I’ve been thinking about what a miraculous process it is when you feel your will working for you. And how, for years, I didn’t understand that I wasn’t helpless against the voices in my mind – the ones that are misguidedly trying to protect me by keeping me out of the line of fire. The ones that are criticizing me before anyone else gets the chance. The ones that judge and condemn.

I haven’t turned them off. This isn’t “positive thinking,” or a matter of happy little mantras. I respect the fact that those voices came into being as I grew up and needed to protect myself. At best they are an inner council I turn to when I need to balance. At their worst, they cripple me with guilt, indecision and self-doubt.

This weekend, I’ve felt at peace with myself. Mostly in silence for four days, I’ve listened as my inner voices speak. The old tapes play, telling me what I can’t do, can’t accomplish. I’ve listened to the voices that want me to worry about becoming too insular and unsociable.

And I’ve gone right on with my work, unperturbed and unafraid of making mistakes or wasting time.

Priceless - simply to hold the needle, weave the beads and watch something come out of nothing.

Wednesday, April 12, 2006

Work in progress: naked people part 11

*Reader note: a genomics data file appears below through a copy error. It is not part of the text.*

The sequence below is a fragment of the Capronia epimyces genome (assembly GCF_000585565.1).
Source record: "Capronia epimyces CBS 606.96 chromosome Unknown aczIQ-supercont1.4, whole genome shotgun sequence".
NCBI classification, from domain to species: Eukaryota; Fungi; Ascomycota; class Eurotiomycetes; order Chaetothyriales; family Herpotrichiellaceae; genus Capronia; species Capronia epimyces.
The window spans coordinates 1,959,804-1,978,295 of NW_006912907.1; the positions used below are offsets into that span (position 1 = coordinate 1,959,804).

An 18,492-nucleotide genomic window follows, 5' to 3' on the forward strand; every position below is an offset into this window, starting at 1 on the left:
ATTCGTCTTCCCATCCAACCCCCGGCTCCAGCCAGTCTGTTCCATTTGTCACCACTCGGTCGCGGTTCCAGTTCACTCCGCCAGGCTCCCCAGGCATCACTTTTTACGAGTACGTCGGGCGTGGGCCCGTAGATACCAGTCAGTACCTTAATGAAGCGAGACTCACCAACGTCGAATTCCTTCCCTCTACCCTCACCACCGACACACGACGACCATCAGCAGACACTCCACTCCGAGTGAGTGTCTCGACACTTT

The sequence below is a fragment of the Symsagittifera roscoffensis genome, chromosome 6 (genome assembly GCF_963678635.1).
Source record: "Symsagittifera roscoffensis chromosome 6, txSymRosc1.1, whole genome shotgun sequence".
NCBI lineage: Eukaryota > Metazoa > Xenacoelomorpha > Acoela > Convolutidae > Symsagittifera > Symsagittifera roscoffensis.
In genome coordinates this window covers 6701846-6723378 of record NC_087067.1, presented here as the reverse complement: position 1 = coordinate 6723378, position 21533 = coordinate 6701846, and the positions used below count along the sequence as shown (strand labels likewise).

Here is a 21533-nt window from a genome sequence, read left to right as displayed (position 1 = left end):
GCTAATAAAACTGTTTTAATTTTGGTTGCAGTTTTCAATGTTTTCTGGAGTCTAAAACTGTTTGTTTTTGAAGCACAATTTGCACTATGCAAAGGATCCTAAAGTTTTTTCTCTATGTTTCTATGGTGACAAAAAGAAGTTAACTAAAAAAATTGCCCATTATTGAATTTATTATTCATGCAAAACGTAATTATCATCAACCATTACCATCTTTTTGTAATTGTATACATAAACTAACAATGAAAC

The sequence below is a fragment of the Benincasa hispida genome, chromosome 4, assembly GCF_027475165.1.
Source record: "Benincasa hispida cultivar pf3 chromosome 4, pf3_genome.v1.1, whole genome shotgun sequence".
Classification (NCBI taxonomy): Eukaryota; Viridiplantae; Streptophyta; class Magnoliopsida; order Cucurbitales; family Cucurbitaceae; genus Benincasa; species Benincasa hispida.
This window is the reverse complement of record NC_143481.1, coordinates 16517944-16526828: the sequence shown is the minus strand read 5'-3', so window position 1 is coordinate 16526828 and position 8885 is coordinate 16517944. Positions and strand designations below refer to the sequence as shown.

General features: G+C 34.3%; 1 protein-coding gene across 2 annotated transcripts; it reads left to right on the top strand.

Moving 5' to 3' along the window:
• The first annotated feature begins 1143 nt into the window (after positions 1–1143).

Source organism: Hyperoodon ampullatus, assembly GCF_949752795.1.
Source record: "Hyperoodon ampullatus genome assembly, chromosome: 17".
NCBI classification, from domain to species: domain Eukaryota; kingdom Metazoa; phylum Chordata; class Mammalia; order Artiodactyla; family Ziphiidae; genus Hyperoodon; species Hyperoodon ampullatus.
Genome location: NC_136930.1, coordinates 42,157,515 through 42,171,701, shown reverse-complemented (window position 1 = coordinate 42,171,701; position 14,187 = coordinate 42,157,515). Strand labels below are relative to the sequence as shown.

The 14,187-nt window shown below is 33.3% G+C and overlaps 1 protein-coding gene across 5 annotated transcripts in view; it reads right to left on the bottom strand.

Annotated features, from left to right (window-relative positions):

Estimated time of completion – 2010.

Tuesday, April 11, 2006


Spring fever in Halifax. Warm sun, jackets slung off, walks rhythmic, light and bouncy.

And some old familiar mating instinct kicks in.

Have I mentioned The Stock Market White Guys? This is a group of regulars at my favorite dark, musty local. At some point, one of them explained his work to me and I took it in with all the rapt attention of a six-year-old staying after school.

And all the regular guys in that group – engineers, business men from various backgrounds – became, to me, The Stock Market White Guys. It was handy. It was more specific than “the guys.” Or “the guys who talk about golf.” And because I’m a regular too, they gave me honorary guy status. I thought.

These are guys my age but of a different generation, if you know what I mean.
Once, when they were really drunk, one of them asked me if I was married. When I said “no,” he blurted out, “But…who takes care of you?”

Don’t get me wrong. I’ve grown to like them – but they’re men of a particular kind. The kind who, when a friend’s wife suddenly dies, get together and take him golfing for the weekend. They are from the Hank Hill school, when it comes to expressing deep emotion. They feel life’s vicissitudes, keenly as anyone else, but they believe that swallowing them firmly and in silence is the wisest reaction, and if one of their number mists up with feeling, they buy him another beer, shove him in a taxi or change the subject.